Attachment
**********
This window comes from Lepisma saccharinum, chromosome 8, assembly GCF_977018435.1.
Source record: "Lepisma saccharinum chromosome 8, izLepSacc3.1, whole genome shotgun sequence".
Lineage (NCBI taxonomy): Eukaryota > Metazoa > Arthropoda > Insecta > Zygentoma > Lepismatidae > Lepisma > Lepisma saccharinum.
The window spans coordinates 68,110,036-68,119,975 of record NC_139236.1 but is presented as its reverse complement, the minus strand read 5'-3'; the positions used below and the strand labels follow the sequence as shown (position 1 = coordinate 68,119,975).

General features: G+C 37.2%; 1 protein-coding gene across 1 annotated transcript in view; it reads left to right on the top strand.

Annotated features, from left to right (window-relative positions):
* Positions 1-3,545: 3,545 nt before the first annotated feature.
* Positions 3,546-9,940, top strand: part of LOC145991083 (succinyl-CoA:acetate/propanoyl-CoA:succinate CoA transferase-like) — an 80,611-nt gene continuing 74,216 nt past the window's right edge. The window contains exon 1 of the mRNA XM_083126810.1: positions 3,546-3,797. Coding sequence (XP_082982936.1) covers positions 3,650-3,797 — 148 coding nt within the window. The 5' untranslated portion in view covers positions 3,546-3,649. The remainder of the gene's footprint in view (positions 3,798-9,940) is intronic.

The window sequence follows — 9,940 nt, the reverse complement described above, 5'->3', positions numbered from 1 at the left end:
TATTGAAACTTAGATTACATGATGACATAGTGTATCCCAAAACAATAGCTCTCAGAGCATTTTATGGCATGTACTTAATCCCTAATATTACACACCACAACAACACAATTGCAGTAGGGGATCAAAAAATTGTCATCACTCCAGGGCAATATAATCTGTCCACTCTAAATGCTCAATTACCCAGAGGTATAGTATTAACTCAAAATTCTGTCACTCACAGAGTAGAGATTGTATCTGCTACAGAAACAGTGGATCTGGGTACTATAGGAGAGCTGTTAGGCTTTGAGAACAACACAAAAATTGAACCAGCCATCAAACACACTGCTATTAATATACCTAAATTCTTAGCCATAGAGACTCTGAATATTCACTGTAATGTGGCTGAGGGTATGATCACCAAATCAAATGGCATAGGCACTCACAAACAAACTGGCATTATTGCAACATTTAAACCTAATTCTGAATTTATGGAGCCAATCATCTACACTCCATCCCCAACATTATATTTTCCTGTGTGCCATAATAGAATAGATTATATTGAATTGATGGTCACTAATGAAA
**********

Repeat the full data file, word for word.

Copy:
This window comes from Lepisma saccharinum, chromosome 8, assembly GCF_977018435.1.
Source record: "Lepisma saccharinum chromosome 8, izLepSacc3.1, whole genome shotgun sequence".
Lineage (NCBI taxonomy): Eukaryota > Metazoa > Arthropoda > Insecta > Zygentoma > Lepismatidae > Lepisma > Lepisma saccharinum.
The window spans coordinates 68,110,036-68,119,975 of record NC_139236.1 but is presented as its reverse complement, the minus strand read 5'-3'; the positions used below and the strand labels follow the sequence as shown (position 1 = coordinate 68,119,975).

General features: G+C 37.2%; 1 protein-coding gene across 1 annotated transcript in view; it reads left to right on the top strand.

Annotated features, from left to right (window-relative positions):
* Positions 1-3,545: 3,545 nt before the first annotated feature.
* Positions 3,546-9,940, top strand: part of LOC145991083 (succinyl-CoA:acetate/propanoyl-CoA:succinate CoA transferase-like) — an 80,611-nt gene continuing 74,216 nt past the window's right edge. The window contains exon 1 of the mRNA XM_083126810.1: positions 3,546-3,797. Coding sequence (XP_082982936.1) covers positions 3,650-3,797 — 148 coding nt within the window. The 5' untranslated portion in view covers positions 3,546-3,649. The remainder of the gene's footprint in view (positions 3,798-9,940) is intronic.

The window sequence follows — 9,940 nt, the reverse complement described above, 5'->3', positions numbered from 1 at the left end:
TATTGAAACTTAGATTACATGATGACATAGTGTATCCCAAAACAATAGCTCTCAGAGCATTTTATGGCATGTACTTAATCCCTAATATTACACACCACAACAACACAATTGCAGTAGGGGATCAAAAAATTGTCATCACTCCAGGGCAATATAATCTGTCCACTCTAAATGCTCAATTACCCAGAGGTATAGTATTAACTCAAAATTCTGTCACTCACAGAGTAGAGATTGTATCTGCTACAGAAACAGTGGATCTGGGTACTATAGGAGAGCTGTTAGGCTTTGAGAACAACACAAAAATTGAACCAGCCATCAAACACACTGCTATTAATATACCTAAATTCTTAGCCATAGAGACTCTGAATATTCACTGTAATGTGGCTGAGGGTATGATCACCAAATCAAATGGCATAGGCACTCACAAACAAACTGGCATTATTGCAACATTTAAACCTAATTCTGAATTTATGGAGCCAATCATCTACACTCCATCCCCAACATTATATTTTCCTGTGTGCCATAATAGAATAGATTATATTGAATTGATGGTCACTAATGAAA